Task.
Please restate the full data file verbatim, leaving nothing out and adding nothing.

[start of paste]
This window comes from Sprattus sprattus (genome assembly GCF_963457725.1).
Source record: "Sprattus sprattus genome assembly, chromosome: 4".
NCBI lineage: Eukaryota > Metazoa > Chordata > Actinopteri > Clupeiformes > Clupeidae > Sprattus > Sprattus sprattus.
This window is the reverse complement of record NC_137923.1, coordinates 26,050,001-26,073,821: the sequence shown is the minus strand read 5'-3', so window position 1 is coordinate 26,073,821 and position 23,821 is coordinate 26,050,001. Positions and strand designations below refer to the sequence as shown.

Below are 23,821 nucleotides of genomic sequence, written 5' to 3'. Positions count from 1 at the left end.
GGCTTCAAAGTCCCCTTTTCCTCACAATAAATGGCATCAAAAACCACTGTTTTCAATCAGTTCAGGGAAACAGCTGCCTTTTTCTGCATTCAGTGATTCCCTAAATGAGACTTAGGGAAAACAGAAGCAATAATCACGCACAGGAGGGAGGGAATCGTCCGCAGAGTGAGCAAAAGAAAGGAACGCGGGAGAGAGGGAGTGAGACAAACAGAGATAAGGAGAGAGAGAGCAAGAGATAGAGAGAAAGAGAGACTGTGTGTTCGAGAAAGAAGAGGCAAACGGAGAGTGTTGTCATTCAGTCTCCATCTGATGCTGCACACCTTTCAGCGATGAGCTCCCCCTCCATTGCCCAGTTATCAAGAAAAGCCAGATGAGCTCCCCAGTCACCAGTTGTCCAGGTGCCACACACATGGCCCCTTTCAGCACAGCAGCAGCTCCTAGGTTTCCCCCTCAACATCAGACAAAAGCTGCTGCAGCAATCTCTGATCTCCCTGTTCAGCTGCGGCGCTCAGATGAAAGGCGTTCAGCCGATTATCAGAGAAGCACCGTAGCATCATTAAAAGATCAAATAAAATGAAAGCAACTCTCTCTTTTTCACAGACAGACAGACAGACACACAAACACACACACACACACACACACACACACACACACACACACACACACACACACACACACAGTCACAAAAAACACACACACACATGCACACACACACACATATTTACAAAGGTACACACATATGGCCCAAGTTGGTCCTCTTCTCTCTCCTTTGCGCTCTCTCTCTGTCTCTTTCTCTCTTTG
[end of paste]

This window comes from Sprattus sprattus (genome assembly GCF_963457725.1).
Source record: "Sprattus sprattus genome assembly, chromosome: 4".
NCBI lineage: Eukaryota > Metazoa > Chordata > Actinopteri > Clupeiformes > Clupeidae > Sprattus > Sprattus sprattus.
This window is the reverse complement of record NC_137923.1, coordinates 26,050,001-26,073,821: the sequence shown is the minus strand read 5'-3', so window position 1 is coordinate 26,073,821 and position 23,821 is coordinate 26,050,001. Positions and strand designations below refer to the sequence as shown.

Below are 23,821 nucleotides of genomic sequence, written 5' to 3'. Positions count from 1 at the left end.
GGCTTCAAAGTCCCCTTTTCCTCACAATAAATGGCATCAAAAACCACTGTTTTCAATCAGTTCAGGGAAACAGCTGCCTTTTTCTGCATTCAGTGATTCCCTAAATGAGACTTAGGGAAAACAGAAGCAATAATCACGCACAGGAGGGAGGGAATCGTCCGCAGAGTGAGCAAAAGAAAGGAACGCGGGAGAGAGGGAGTGAGACAAACAGAGATAAGGAGAGAGAGAGCAAGAGATAGAGAGAAAGAGAGACTGTGTGTTCGAGAAAGAAGAGGCAAACGGAGAGTGTTGTCATTCAGTCTCCATCTGATGCTGCACACCTTTCAGCGATGAGCTCCCCCTCCATTGCCCAGTTATCAAGAAAAGCCAGATGAGCTCCCCAGTCACCAGTTGTCCAGGTGCCACACACATGGCCCCTTTCAGCACAGCAGCAGCTCCTAGGTTTCCCCCTCAACATCAGACAAAAGCTGCTGCAGCAATCTCTGATCTCCCTGTTCAGCTGCGGCGCTCAGATGAAAGGCGTTCAGCCGATTATCAGAGAAGCACCGTAGCATCATTAAAAGATCAAATAAAATGAAAGCAACTCTCTCTTTTTCACAGACAGACAGACAGACACACAAACACACACACACACACACACACACACACACACACACACACACACACACACACACACACAGTCACAAAAAACACACACACACATGCACACACACACACATATTTACAAAGGTACACACATATGGCCCAAGTTGGTCCTCTTCTCTCTCCTTTGCGCTCTCTCTCTGTCTCTTTCTCTCTTTG